Dillon is in the final season of his contract and can become an unrestricted free agent July 1. He was expected to arrive in Washington on Wednesday afternoon, and it had not been determined whether he will play Thursday at Capital One Arena against the Montreal Canadiens.
Capitals Coach Todd Reirden said the team would like to see Dillon in Thursday’s game, if possible. If not, he probably would be in the lineup Saturday at New Jersey before Washington plays an important matinee against the Pittsburgh Penguins on Sunday at home.
MacLellan said he had an eye on Dillon since he first came to the NHL in 2012, a year after he signed with Dallas as an undrafted free agent. The Capitals felt the cost to add Dillon was fair — they gave up a 2020 second-round draft pick and a conditional third-round pick — especially with San Jose retaining 50 percent of Dillon’s salary and salary cap hit.
MacLellan seemed open to the idea of additional player moves in advance of Monday’s trade deadline, and he said they would probably involve forwards rather than defensemen.
“We’re going to pursue anything that we think can make us better,” MacLellan said. “We’ll continue to talk to teams. We’ve had conversations as we’ve had with the defense, and we’ll keep doing it and see if we can make our team better.”
When asked whether the team would be looking to make any major deals, MacLellan didn’t rule it out. He made clear, however, that goaltender Braden Holtby was not on the trading block.
MacLellan said he was satisfied with the Capitals’ depth on defense, even without Tuesday’s acquisition of Dillon.
“I think we have a good team that’s not playing the right way, and we need to find the right way to play,” MacLellan said of the Capitals, who have lost four of their past five games and are 10-10 over their past 20. “I think sometimes our defense is getting pinpointed for it where I think team defense should be more the focus of the criticism. I think our forwards contribute to the pressure that’s put on our 'D': wall play in our own end, back pressure, lack of a forecheck. I think our team game is off, and that results in poor defensive efforts from basically our team.”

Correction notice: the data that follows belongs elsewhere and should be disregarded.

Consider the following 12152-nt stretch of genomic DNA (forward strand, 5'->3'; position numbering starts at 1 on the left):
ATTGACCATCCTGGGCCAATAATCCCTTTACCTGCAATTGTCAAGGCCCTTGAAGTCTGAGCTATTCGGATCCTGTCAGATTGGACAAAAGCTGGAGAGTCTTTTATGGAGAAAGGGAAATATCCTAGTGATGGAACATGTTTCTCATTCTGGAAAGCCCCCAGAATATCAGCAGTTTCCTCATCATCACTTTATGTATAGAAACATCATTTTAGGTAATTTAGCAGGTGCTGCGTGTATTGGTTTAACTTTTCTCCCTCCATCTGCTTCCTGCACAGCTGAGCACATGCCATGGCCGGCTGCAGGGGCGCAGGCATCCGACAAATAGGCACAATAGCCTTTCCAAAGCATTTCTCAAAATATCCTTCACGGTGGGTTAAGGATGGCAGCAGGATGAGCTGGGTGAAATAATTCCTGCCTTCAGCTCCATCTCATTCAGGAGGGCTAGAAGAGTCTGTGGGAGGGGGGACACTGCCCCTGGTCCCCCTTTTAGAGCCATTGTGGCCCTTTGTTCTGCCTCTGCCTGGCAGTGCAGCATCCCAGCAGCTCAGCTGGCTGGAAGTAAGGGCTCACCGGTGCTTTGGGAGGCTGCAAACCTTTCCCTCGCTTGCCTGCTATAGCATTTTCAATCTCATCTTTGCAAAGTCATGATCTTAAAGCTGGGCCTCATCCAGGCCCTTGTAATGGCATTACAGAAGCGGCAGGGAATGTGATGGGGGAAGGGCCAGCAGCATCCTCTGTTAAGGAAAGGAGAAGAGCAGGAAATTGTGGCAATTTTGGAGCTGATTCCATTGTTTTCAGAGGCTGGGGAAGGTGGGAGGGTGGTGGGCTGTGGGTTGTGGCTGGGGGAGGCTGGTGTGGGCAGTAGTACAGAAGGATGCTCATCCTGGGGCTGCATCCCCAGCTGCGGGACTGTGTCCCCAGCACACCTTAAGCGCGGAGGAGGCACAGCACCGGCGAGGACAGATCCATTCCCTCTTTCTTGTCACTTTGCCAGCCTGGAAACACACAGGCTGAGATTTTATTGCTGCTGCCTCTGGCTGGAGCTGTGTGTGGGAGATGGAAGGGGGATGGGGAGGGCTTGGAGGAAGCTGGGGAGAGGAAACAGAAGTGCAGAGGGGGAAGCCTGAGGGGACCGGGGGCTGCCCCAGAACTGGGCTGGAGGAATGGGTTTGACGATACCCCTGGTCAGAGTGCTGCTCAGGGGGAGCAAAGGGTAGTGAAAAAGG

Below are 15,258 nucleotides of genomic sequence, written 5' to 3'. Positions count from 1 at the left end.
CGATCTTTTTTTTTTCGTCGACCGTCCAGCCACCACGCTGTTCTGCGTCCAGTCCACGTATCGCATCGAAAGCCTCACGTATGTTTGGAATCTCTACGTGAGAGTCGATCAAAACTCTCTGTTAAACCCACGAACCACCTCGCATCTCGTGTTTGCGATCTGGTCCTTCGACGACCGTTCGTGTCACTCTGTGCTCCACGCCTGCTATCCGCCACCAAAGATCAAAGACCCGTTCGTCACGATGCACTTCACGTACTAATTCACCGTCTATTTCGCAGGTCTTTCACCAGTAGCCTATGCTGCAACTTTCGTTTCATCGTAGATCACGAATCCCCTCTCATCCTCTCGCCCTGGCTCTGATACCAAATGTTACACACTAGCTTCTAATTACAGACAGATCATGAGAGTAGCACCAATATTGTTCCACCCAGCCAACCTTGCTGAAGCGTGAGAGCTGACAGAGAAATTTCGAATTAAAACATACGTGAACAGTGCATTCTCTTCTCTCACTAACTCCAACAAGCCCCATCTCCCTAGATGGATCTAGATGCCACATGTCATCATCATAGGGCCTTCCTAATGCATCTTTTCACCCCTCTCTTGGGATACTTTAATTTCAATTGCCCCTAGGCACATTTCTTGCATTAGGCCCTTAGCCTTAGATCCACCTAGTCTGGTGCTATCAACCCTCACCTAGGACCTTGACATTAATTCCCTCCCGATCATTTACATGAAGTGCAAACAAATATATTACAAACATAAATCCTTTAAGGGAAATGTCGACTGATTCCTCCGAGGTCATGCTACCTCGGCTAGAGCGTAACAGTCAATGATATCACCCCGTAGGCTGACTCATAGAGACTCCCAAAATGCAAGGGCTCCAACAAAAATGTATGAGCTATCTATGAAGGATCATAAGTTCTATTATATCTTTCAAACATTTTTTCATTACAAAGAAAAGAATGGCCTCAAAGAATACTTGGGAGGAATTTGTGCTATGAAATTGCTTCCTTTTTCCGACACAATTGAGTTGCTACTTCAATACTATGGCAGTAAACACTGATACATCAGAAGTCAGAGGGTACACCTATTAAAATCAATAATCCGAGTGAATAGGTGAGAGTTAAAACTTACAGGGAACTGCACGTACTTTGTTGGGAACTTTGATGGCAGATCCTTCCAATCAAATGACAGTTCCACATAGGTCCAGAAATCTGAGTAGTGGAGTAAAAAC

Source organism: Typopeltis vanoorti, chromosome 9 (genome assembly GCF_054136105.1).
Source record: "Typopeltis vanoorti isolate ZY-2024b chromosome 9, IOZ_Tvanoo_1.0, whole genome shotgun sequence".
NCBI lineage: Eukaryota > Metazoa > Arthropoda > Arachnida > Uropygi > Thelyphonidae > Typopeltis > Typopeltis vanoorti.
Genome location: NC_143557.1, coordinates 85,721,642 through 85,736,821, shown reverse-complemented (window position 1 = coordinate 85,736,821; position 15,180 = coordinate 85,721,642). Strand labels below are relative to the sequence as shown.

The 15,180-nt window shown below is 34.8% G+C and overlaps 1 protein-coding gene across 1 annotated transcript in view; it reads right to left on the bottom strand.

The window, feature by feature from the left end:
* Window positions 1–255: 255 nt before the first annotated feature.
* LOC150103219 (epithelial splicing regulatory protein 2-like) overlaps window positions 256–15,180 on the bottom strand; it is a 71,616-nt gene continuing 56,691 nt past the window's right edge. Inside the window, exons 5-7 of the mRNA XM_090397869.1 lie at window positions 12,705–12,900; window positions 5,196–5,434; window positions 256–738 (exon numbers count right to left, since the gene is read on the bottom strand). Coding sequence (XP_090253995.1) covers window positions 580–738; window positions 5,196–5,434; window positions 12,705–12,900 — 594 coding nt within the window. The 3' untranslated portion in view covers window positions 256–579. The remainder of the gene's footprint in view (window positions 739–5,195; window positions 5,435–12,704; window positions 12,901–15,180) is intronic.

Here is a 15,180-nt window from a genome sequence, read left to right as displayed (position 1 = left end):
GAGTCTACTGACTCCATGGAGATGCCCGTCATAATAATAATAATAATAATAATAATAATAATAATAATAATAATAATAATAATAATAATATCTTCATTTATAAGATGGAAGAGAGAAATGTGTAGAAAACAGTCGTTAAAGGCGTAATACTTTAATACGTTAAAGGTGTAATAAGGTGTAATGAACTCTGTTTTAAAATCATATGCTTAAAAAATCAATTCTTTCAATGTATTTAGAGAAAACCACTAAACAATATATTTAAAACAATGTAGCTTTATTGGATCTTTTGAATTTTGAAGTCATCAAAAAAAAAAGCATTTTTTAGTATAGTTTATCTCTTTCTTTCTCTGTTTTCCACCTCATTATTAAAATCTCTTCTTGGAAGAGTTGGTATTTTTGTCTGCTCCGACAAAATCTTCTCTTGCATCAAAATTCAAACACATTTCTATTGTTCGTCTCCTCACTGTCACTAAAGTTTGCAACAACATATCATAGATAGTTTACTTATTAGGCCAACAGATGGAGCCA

Dillon, who is 6-foot-4 and weighs 225 pounds, gives the Capitals five of the top 21 hitters in the NHL: Dillon, Tom Wilson, Radko Gudas, Alex Ovechkin and Garnet Hathaway.
“There are guys around the league that play hard and that play the right way, and he’s one of them,” Wilson said. “We’re really excited to have a guy like that come into our room. I’ve heard nothing but really top-tier things from pretty much everybody that knows him, so we’re excited to have him and excited to add him to the group.”
Reirden said Dillon, who is a left-handed shot and played on the left when paired with Brent Burns in San Jose, will play alongside either John Carlson or Dmitry Orlov.
“Now that we have another player here and who knows what else as we get closer to finishing up the deadline here, it creates competition and it’s going to bring out the best in our players, and how do they deal with the adversity?” Reirden said. “Some of these guys haven’t had to go through a lot of adversity this year or within their careers. And now they’re going to have to. We’ll get to see a little bit of the makeup of certain players and how they handle themselves as we make this final push in the last 20 games.”
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